South Hill Park

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Interview with Joe Malyan, Director of South Hill Park’s Great Expectations

September 12, 2019

South Hill Park’s autumn production of Great Expectations (Wed 23 – Sun 27 Oct), is set to be a brooding, dynamic and all round powerful theatrical experience. We speak with Joe Malyan, director of Great Expectations about his creative process and what audiences are in store for this Autumn…

Tell us more about the process of bringing Great Expectations to the stage?

This is a bit of a tricky one to answer as most of the adaptation has been done by the playwright, Neil Bartlett. I actually had four script options for Great Expectations to choose between, and I asked a few of the community actors to come along to South Hill Park in April to read through each script with me. In the ended I selected the one adapted by Neil Barlett (which interestingly, was a script option suggested to me by Caroline Loveys who is playing Miss Havisham, who is a huge fan of Great Expectations). Bartlett’s version of the script focuses on the journey of the protagonist, Pip. The story is told through his eyes. Written to be performed by a relatively small company, in our case 16, but with only 10 principals, the play involves a lot of multi-rolling, with some actors playing three main roles. This is an exciting challenge for our community company and they have excelled in achieving variety in each of their character’s performances.

It has also been written as a memory play, which means it contains a lot of time changes, sometimes over a very short amount of time. Pip starts the production in his thirties, and then ‘jumps back in time’ to when he was aged 7. Throughout the play we see him aged 14, 18 and 21 before he returns to his thirties. This has been a challenge for both the actor playing Pip, but also our costume designer Anne Thomson who has had to create 4 different looks using costumes which can be changed live onstage in front of the audience.

As well as jumps in time, there are also many jumps in location throughout the play, a challenge which the designer, Victoria Spearing and I had tackled by creating an all-inclusive set. This means we are using one location, and relying upon the expert lighting design of Alan Valentine, as well as the re-purposing of various items of furniture to create different locations and different looks. We have also played around with the idea of colour in the design, finally veering away from a naturalism and embracing a monochrome aesthetic.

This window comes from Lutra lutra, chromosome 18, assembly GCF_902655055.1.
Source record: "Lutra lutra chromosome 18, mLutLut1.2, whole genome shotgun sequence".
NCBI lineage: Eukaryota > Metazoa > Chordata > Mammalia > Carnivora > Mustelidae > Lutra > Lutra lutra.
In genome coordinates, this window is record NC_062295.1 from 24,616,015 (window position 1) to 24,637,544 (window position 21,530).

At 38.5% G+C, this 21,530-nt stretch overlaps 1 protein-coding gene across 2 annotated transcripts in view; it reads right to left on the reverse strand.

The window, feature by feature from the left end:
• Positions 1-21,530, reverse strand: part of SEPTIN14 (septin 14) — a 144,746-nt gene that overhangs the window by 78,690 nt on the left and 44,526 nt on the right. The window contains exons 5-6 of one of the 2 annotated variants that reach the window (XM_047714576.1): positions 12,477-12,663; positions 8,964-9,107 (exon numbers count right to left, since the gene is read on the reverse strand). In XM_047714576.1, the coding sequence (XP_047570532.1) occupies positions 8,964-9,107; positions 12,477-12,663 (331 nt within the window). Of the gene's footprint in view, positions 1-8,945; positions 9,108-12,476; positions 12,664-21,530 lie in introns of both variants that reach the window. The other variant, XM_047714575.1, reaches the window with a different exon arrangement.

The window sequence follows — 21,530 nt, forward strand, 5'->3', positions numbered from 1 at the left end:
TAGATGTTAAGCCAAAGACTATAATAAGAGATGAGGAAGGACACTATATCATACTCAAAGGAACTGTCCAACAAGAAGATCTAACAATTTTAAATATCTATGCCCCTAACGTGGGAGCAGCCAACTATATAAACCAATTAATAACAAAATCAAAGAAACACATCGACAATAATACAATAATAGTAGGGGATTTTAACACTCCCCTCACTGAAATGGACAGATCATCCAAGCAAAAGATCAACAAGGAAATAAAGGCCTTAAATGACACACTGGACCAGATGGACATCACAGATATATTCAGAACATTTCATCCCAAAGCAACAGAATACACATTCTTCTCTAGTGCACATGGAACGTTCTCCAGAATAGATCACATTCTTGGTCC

Why do you think Great Expectations has stood the test of time?

I believe that all of Charles Dickens’ novels are beautifully written. He creates characters who are sometimes both over the top and ridiculous, but also startlingly familiar and relatable. Pip, the protagonist of Great Expectations is a young man striving to improve his lifestyle, hungry for fame and fortune and desperately and hopelessly in love with someone who doesn’t love him – all very familiar ideals for young people today. The audience will be desperately empathetic and also exasperated with Pip and his choices. Again, familiar concepts for modern audiences. The great thing about Great Expectations is the eclectic mix of people and characters, from the nasty, bullying Mrs Joe to the haunting and unstable Miss Havisham, as well as the beautifully simple and kind Joe, and the boyish, naive and lovable Herbert Pocket. There are characters for everyone to love and characters for everyone to hate or fear in this production.

Charles Dickens also shines a very revealing light upon class and class struggle in Great Expectations. The division between the working classes and the aristocracy is examined in detail. In the current political climate in the UK at the moment, I think everyone will see stark similarities in the divisions which were occurring in the early Victorian Era, and those divisions which are expanding in the 21st century across the UK, and around the World.

What can audiences expect?

Audiences should prepare to be engrossed in this fascinating story. As a fan of horror films and theatre pieces, I’ve tried to include odes to horror tropes to really capture the atmosphere that Dickens created in the novel, and hope that audiences will be on the edge of their seats. I also hope the audience is amused and surprised with elements of the production – the staging is so original, and non-naturalistic, so imaginations will be tested to their limits in the best way!

So whether you are a devoted Dickens fan or a novel novice, you have all the reasons to have ‘Great Expectations’ for this dramatic production.

Click here to book tickets or call 01344 484123.